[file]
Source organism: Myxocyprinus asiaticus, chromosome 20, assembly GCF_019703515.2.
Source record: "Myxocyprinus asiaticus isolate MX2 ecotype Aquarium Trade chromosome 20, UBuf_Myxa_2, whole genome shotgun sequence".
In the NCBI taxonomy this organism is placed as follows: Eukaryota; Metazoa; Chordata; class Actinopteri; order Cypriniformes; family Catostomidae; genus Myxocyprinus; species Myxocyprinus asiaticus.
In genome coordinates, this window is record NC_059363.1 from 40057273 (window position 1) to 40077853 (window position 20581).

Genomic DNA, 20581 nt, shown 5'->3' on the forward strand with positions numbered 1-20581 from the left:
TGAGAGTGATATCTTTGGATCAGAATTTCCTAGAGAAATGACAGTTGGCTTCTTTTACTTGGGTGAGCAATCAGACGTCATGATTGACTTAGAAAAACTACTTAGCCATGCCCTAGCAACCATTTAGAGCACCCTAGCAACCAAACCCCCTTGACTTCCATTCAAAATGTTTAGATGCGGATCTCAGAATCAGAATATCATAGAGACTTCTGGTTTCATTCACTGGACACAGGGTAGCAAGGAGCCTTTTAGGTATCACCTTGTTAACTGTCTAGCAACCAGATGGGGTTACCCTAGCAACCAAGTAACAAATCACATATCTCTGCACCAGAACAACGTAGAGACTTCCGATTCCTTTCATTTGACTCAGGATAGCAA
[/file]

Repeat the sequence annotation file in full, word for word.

Source organism: Myxocyprinus asiaticus, chromosome 20, assembly GCF_019703515.2.
Source record: "Myxocyprinus asiaticus isolate MX2 ecotype Aquarium Trade chromosome 20, UBuf_Myxa_2, whole genome shotgun sequence".
In the NCBI taxonomy this organism is placed as follows: Eukaryota; Metazoa; Chordata; class Actinopteri; order Cypriniformes; family Catostomidae; genus Myxocyprinus; species Myxocyprinus asiaticus.
In genome coordinates, this window is record NC_059363.1 from 40057273 (window position 1) to 40077853 (window position 20581).

Genomic DNA, 20581 nt, shown 5'->3' on the forward strand with positions numbered 1-20581 from the left:
TGAGAGTGATATCTTTGGATCAGAATTTCCTAGAGAAATGACAGTTGGCTTCTTTTACTTGGGTGAGCAATCAGACGTCATGATTGACTTAGAAAAACTACTTAGCCATGCCCTAGCAACCATTTAGAGCACCCTAGCAACCAAACCCCCTTGACTTCCATTCAAAATGTTTAGATGCGGATCTCAGAATCAGAATATCATAGAGACTTCTGGTTTCATTCACTGGACACAGGGTAGCAAGGAGCCTTTTAGGTATCACCTTGTTAACTGTCTAGCAACCAGATGGGGTTACCCTAGCAACCAAGTAACAAATCACATATCTCTGCACCAGAACAACGTAGAGACTTCCGATTCCTTTCATTTGACTCAGGATAGCAA